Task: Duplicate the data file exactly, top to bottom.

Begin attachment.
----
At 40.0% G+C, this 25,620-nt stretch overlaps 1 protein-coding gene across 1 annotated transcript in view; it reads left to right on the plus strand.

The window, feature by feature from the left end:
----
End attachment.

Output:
At 40.0% G+C, this 25,620-nt stretch overlaps 1 protein-coding gene across 1 annotated transcript in view; it reads left to right on the plus strand.

The window, feature by feature from the left end: